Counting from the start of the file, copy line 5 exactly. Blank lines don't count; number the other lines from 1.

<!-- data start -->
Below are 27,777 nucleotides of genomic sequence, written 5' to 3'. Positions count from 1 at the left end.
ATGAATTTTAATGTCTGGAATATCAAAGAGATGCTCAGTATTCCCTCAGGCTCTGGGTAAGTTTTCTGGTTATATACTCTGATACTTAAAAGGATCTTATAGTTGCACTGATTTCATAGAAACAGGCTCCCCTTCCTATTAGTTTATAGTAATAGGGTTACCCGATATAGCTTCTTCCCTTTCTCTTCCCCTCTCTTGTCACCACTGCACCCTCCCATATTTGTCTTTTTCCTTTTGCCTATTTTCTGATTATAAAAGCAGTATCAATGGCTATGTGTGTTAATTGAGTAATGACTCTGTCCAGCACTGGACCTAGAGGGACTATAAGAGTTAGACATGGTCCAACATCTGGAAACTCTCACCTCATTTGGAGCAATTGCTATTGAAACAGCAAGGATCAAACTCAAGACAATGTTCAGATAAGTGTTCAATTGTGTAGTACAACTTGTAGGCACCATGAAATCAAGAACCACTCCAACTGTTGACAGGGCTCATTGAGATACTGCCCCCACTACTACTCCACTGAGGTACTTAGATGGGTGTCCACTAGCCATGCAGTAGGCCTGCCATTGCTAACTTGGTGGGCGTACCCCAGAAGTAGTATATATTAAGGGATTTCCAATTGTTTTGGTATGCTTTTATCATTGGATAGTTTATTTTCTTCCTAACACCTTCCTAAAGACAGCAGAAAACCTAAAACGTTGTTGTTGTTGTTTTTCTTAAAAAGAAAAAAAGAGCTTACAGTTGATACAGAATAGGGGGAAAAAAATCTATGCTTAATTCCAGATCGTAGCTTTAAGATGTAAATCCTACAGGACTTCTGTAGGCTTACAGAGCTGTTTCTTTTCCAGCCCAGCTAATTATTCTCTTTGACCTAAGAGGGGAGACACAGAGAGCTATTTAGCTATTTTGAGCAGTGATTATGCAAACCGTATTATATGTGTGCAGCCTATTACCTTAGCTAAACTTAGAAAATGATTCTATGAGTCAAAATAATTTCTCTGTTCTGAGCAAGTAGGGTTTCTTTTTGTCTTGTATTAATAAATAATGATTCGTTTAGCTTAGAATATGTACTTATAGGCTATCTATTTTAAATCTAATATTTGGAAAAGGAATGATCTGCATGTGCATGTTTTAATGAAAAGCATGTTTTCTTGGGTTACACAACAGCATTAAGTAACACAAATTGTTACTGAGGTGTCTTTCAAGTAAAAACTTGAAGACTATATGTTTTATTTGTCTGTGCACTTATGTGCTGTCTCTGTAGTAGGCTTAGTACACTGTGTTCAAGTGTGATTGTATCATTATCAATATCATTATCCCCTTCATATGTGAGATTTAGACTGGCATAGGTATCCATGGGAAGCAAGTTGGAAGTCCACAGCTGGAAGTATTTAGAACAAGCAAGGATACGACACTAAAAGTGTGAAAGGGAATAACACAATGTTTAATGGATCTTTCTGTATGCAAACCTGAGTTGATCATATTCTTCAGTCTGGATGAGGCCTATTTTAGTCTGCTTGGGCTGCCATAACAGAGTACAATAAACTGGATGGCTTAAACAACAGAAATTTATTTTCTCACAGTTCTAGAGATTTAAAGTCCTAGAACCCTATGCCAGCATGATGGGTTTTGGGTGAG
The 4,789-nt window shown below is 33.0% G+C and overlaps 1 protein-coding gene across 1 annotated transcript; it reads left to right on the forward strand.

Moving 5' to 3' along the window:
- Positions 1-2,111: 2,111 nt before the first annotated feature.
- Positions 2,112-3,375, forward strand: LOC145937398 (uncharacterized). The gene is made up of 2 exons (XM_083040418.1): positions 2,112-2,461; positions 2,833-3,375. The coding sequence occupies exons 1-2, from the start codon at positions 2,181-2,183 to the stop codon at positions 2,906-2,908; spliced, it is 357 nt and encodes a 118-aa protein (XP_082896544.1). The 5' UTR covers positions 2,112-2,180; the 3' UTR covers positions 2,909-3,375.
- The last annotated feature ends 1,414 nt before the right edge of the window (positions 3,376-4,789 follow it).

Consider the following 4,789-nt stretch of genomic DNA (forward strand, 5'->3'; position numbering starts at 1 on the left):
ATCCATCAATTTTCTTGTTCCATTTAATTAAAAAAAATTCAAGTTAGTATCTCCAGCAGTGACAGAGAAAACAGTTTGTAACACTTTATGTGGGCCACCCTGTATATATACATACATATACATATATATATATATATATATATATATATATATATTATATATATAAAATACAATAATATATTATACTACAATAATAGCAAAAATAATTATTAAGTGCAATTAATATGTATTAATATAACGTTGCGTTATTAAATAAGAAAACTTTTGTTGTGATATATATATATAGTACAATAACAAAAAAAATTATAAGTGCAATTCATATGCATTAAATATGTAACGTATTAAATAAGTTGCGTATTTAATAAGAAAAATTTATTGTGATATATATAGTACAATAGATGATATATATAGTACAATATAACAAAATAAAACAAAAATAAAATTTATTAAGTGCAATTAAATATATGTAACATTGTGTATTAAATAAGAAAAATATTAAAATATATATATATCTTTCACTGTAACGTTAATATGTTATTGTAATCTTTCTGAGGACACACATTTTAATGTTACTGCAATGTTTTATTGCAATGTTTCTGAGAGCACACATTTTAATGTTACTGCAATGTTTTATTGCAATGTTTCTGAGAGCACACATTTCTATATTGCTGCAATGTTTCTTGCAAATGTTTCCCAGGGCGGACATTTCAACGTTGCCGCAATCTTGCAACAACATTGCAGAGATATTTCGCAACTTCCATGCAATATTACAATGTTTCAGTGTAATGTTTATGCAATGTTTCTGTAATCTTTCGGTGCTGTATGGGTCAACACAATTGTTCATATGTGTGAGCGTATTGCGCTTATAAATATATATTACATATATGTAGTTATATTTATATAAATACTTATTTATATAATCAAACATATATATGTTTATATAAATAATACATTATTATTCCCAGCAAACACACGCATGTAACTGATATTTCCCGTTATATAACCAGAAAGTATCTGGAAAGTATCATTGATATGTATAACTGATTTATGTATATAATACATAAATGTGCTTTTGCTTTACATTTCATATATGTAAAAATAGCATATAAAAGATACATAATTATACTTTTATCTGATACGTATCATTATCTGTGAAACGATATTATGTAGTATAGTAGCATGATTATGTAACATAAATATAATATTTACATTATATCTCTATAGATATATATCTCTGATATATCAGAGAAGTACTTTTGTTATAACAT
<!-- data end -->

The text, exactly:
- Positions 1-2,111: 2,111 nt before the first annotated feature.